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I have been asked how I can differentiate D-glucose and D-xylose using the following reagents / reactions:

  1. Orcinol
  2. Benedict's test
  3. Ammoniacal silver nitrate
  4. $\ce{FeCl3}$
  5. $\ce{C6H5SO2Cl}$, excess $\ce{NaOH}$
  6. $\ce{NaOH}$, $\ce{H2O}$, heat
  7. t-Butyl chloride, $\ce{AlCl3}$
  8. $\ce{Br2}$ in water, dark
  9. $\ce{NH2OH.HCl}$, $\ce{KOH}$, $\ce{FeCl3}$
  10. Resorcinol
  11. 2,4-DNPH
  12. Iodoform test

Usually, chemical tests identify certain functional groups in molecules which react in a particular way. However, here the two compounds only differ in the number of carbons and don't have any real difference in their functional groups, so what reaction can be used to differentiate them?

  • 2
    $\begingroup$ react with 2,4-DNPH then a careful measurement of the melting point of the phenylhydrazone and compare against literature values $\endgroup$ – Waylander Jul 7 at 7:05
  • $\begingroup$ I also noticed that the compounds appear to be open-form sugars. Maybe only one of them will form a cyclic form? $\endgroup$ – TAR86 Jul 7 at 8:54

I'm not going to address all of the reagents, but I want to highlight a specific approach in this partial answer.

Occasionally, knowing some history of chemistry is quite useful when thinking about how to solve problems. In this specific case, I direct you to the work of Emil Fisher (chemistry Nobel 1902), who determined the structure of all hexose sugars. He did this by building up the sugars from smaller subunits while keeping track of symmetries.

This immediately suggests a solution where one performs reduction (or oxidation) of the aldehydes. In other words, make the both ends of each molecule look the same. This is a valid strategy because the underlying symmetries of glucose and xylose are different.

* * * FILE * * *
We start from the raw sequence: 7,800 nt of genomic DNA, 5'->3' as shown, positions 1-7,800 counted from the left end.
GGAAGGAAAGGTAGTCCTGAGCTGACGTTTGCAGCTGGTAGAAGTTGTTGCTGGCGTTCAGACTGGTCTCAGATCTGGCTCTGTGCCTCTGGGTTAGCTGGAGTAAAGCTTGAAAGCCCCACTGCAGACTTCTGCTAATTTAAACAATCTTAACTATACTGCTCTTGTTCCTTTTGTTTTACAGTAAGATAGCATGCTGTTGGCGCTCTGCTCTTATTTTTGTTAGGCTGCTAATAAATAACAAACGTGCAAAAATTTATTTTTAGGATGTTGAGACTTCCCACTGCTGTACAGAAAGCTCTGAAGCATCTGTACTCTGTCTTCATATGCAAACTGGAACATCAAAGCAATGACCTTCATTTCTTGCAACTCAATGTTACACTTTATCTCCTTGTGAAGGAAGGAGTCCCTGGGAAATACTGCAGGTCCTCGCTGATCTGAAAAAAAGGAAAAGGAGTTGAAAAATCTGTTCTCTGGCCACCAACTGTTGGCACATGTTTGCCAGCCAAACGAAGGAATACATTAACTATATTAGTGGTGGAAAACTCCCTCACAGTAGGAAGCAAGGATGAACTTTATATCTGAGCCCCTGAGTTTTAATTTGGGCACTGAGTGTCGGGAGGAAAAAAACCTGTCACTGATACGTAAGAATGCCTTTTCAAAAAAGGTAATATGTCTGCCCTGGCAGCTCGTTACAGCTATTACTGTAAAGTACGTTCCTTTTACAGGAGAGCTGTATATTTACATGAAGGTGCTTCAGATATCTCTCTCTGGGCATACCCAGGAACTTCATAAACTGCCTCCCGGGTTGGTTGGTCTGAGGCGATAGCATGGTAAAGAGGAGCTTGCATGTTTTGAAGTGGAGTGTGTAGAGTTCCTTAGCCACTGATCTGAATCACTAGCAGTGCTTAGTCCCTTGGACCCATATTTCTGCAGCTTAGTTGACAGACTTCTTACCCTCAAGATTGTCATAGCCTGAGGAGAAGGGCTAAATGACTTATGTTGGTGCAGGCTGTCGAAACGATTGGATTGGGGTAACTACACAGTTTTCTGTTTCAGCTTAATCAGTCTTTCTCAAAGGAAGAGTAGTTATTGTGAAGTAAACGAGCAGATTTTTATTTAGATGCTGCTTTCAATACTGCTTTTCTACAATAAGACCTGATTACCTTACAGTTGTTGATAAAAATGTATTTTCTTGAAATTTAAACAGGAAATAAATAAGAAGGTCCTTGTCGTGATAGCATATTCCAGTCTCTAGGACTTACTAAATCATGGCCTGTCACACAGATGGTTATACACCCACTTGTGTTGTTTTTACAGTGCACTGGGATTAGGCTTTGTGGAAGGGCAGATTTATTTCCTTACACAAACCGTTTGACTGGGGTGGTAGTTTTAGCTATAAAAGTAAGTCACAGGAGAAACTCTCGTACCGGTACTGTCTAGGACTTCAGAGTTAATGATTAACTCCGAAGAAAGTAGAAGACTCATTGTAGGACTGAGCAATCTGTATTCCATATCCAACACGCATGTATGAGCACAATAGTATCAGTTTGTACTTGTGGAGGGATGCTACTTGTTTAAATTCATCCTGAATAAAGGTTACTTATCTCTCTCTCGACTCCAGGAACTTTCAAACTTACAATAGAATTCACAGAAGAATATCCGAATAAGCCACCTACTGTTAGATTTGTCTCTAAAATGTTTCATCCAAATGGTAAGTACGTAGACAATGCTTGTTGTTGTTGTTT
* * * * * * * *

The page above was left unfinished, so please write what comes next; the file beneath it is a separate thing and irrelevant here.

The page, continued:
The penta-ol is meso and therefore achiral, while the hexa-ol is chiral and optically active since you started with one enantiomer.

Thus, any reagent that can produce the bis-acid or bis-aldehyde without epimerizing any stereocenters along the way or any reagent that can reduce the aldehyde to an alcohol will provide a suitable method of differentiation in this specific example.


You are correct that there are few differences between glucose and xylose simply based on functional groups. The only real difference is that one has six carbons and the other five; they are members of what we normally call hexose and pentose sugars.

This is not my area of expertise, but a quick Google search suggests that these can be differentiated using what is known as Bial's test. In the presence of concentrated HCl, pentose sugars such as xylose undergo acid-catalysed dehydration to form an aromatic molecule, furfural:

Formation of furfural from a generic pentose

Furfural can then be reacted with orcinol to form a characteristically blue or green species, which is taken as a positive result indicating the presence of a pentose:

Reaction with orcinol

Because hexose sugars are also capable of existing in a cyclic hemiacetal form, they are also capable of undergoing a very similar reaction. The difference is that hexose sugars do not form furfural, but rather a derivative of furfural with an extra hydroxymethyl group ($\ce{CH2OH}$):

Reaction of hexoses

This extra hydroxymethyl group supposedly leads to a different colour being observed (Wikipedia says: "the related hydroxymethylfurfural from hexoses may give a muddy-brown or gray solution, but this is easily distinguishable from the green color of pentoses").

According to the same Wikipedia page, the reagents you need to use are therefore:

... 0.4 g orcinol, 200 ml of concentrated hydrochloric acid and 0.5 ml of a 10% solution of ferric chloride.


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